11. Set up Account Notifications
Many banks offer custom notifications for specific activity in your account, so you need to make sure you take advantage of it. For example, you may get notifications for withdrawals, account information changes, suspicious logins or any other suspicious activity. Such notifications will keep you updated with account status and give you power to react in time. Additionally, as we mentioned above, some banks also let you add two-factor authentication on outgoing transactions, which is a great feature.
12. Use Incognito or Private Browser Window
Incognito or Private window deletes all types of data generated while browsing on the web as soon as the window closes. All popular browsers offer this feature and you can press Ctrl+Shift+N or Ctrl+Shift+P to access it. When you will login to your online bank account through this window, it will delete all the generated data such as cookies, cache, history and other similar data, when you close the window. This will ensure that no one (including malware) takes advantage of your browsing session and hack or access your account.
13. Use Bank’s App on your Smartphone
If you are banking from your smart phone, it’s a good idea to use an app provided by your bank (most banks do offer apps for Android and iOS) instead of using the web portal. The apps are usually safer with activity encrypted communication, plus hackers rarely target apps. You will also have to follow fewer precautions while using the app as compared to a browser.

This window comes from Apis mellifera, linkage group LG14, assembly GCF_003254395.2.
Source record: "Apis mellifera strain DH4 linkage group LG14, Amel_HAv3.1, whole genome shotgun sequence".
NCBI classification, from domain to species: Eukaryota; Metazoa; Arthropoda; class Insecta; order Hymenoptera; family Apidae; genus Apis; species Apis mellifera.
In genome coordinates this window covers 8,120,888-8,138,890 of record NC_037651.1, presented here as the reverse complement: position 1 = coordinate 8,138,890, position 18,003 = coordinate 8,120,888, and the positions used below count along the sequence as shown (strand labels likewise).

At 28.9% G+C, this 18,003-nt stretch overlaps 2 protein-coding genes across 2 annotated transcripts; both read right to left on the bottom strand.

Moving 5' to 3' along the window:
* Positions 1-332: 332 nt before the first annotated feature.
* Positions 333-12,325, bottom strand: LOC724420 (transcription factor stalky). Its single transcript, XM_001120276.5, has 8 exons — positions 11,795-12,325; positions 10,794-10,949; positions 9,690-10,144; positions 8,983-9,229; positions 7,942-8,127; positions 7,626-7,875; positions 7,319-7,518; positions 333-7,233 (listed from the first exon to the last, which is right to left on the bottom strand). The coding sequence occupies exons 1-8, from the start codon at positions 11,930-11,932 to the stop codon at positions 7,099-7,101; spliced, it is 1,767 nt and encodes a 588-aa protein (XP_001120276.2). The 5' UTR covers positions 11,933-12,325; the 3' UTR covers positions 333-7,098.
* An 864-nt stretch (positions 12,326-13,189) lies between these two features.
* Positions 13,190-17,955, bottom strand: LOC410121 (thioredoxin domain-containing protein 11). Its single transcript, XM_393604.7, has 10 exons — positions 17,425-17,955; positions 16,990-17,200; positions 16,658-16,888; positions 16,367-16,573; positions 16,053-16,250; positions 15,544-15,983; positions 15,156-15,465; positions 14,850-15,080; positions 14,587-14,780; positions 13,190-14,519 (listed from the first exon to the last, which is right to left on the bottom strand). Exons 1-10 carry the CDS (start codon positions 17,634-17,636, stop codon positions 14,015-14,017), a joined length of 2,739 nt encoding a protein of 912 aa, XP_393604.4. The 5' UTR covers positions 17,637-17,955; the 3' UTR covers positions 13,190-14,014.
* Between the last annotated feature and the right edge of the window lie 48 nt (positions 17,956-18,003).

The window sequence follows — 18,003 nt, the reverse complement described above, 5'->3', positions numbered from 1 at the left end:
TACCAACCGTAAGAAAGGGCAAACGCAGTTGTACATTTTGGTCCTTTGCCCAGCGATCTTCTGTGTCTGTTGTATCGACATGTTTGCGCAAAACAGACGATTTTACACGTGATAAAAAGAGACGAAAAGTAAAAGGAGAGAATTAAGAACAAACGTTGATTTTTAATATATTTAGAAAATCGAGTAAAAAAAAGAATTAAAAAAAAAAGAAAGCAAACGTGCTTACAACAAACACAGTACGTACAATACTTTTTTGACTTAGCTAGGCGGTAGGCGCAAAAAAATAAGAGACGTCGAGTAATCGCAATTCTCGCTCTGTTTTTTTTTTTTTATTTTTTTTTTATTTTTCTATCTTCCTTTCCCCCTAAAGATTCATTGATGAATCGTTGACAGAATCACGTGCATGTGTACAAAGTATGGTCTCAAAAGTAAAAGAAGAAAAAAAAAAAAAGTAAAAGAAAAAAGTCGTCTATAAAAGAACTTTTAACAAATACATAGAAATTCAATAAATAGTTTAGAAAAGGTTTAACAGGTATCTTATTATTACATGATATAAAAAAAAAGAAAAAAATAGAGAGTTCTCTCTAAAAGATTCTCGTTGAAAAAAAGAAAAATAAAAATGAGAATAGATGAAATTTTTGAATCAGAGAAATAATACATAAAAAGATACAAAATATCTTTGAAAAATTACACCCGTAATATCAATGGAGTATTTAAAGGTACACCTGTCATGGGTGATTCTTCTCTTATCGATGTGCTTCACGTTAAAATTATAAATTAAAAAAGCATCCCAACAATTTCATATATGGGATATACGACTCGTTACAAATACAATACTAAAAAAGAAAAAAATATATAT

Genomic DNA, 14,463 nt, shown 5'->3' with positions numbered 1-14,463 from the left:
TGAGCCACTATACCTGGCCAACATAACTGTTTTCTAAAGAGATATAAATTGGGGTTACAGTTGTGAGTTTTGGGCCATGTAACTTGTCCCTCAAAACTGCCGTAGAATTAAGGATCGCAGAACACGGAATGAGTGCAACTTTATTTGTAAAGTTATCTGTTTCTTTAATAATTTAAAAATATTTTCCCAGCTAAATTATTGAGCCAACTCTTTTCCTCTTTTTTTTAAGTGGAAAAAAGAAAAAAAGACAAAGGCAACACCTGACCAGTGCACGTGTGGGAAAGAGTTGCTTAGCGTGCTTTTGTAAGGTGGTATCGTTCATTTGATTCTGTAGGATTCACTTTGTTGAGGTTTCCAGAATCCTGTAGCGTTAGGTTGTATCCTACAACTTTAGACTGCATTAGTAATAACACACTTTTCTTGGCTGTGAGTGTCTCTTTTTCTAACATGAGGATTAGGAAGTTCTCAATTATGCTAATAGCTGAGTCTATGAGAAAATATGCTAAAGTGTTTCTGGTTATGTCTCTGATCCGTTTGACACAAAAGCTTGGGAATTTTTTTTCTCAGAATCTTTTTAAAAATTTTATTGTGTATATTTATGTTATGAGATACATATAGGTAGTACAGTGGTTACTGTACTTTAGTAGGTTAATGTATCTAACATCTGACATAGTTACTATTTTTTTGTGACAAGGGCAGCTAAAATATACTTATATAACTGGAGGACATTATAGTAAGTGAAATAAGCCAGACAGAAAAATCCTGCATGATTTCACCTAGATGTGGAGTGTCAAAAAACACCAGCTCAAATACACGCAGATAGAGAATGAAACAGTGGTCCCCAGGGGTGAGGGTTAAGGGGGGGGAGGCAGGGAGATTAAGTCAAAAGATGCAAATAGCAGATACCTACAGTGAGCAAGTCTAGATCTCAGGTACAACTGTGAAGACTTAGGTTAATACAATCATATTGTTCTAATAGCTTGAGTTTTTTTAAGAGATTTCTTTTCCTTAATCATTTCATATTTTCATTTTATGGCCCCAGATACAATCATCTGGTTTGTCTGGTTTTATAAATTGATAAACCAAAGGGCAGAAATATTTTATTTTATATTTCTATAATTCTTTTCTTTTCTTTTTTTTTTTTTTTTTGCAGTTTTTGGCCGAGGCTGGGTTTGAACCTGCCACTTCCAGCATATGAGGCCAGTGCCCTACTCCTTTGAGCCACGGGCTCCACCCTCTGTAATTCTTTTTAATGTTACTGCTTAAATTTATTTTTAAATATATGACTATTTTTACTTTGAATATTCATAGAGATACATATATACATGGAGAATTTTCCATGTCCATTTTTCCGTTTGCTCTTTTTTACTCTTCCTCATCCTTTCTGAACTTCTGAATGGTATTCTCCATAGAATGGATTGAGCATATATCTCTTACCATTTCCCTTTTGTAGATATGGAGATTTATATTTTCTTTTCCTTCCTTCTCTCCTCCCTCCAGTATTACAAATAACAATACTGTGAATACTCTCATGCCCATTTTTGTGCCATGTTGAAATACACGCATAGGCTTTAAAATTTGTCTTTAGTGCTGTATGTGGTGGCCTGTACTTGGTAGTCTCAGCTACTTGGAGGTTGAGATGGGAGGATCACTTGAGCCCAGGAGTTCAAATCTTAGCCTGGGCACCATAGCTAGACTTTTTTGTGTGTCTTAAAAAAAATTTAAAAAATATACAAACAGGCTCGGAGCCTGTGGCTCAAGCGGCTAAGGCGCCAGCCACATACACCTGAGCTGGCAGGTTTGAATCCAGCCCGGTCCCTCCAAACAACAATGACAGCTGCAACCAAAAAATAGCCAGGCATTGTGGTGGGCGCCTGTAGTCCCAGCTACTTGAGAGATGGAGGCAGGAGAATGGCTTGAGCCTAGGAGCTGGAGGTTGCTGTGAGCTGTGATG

14. Make Sure Your Passwords are Encrypted with the Bank
Your data is kept in the bank’s servers, and it is not uncommon for banks to have breaches. Thus, you should ensure that your bank is saving your data in encrypted vaults that are hard for hackers to break into. A good trick to find out if the bank is secure or not is by using the “Forget Password” option on the bank’s website. If the bank sends you your original password, then it means your information is not encrypted. However, if they tell you to change your password and create a new one, then it probably means that the information is encrypted and they don’t know the exact password.
15. One-Time Password Scam
This is a really common scam these days that you should be aware of. You may receive a password on your phone followed by a call from a person claiming to be bank’s agent and asking you to give up that password. If you will give up that password, your account will be hacked.
When you ask for password change for your online bank account, the bank sends half of the password to your email and half to your mobile phone as text message. In one-time password scam, the scammer has already hacked your email account, but he doesn’t have access to your phone. So to complete the other half of the password, he must call you and ask for it. If this happens to you, immediately inform your bank and secure your email account as well.
Secure your online banking transactions with these tips
The convenience offered by online banking is too good to pass by, so doing it safely is usually the best decision. The hackers never take a break and are always trying to hack into accounts to steal information and money, so you can never go easy on the safety side. Follow the above tips and make sure your online bank account is safe.